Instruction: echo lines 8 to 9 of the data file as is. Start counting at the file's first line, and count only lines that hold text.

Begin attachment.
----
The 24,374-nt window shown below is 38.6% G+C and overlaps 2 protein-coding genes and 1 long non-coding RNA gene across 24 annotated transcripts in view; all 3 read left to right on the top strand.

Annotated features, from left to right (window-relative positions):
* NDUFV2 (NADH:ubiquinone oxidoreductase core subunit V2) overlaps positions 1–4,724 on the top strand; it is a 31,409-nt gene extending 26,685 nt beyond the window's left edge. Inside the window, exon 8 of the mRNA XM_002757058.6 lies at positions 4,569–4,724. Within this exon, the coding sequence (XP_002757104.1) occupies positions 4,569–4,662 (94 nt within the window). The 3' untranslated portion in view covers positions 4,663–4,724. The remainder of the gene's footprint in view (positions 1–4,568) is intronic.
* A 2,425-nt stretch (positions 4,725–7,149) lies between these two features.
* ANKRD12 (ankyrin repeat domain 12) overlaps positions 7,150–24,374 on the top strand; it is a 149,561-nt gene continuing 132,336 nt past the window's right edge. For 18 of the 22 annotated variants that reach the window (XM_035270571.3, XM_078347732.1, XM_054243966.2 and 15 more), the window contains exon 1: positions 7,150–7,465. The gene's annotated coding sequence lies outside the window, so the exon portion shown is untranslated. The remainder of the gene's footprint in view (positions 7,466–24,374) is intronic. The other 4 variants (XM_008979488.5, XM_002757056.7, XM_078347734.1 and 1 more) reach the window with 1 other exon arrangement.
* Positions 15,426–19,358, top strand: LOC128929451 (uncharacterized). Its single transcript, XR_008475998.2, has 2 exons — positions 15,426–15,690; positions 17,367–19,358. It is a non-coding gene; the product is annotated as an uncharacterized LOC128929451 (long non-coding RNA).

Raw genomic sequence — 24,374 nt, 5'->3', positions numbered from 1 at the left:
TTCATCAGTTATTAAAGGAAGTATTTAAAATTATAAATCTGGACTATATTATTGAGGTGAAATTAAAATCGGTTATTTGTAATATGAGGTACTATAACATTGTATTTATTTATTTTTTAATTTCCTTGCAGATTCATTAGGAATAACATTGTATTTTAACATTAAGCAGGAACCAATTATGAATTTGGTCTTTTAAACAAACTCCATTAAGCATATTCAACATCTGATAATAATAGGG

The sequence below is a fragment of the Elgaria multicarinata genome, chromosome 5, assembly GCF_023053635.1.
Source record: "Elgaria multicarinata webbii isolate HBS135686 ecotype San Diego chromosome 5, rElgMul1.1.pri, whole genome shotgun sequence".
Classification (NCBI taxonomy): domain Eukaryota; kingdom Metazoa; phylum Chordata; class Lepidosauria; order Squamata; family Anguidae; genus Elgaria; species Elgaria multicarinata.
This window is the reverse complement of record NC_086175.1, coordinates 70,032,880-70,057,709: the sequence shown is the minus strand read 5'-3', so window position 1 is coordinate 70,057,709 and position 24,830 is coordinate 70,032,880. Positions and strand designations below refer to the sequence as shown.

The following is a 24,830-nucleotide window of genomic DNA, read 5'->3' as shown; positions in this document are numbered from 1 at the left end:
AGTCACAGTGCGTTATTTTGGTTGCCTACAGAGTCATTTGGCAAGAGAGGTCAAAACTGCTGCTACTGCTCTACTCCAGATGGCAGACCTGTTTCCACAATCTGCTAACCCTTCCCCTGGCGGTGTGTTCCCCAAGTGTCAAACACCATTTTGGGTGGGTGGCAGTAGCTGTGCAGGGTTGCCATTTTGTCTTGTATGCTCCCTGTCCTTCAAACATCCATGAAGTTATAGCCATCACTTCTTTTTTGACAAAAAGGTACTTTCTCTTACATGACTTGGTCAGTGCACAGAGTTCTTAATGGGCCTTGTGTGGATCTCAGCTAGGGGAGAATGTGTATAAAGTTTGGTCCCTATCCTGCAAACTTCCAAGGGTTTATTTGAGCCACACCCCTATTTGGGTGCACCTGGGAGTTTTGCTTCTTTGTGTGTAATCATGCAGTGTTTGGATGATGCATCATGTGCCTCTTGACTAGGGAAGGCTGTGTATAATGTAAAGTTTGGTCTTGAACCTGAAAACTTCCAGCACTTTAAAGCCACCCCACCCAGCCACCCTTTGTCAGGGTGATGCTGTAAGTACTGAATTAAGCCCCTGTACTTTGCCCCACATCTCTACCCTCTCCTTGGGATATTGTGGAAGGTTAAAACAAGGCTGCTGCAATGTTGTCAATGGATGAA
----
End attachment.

TTCATCAGTTATTAAAGGAAGTATTTAAAATTATAAATCTGGACTATATTATTGAGGTGAAATTAAAATCGGTTATTTGTAATATGAGGTACTATAACATTGTATTTATTTATTTTTTAATTTCCTTGCAGATTCATTAGGAATAACATTGTATTTTAACATTAAGCAGGAACCAATTATGAATTTGGTCTTTTAAACAAACTCCATTAAGCATATTCAACATCTGATAATAATAGGG

The sequence below is a fragment of the Elgaria multicarinata genome, chromosome 5, assembly GCF_023053635.1.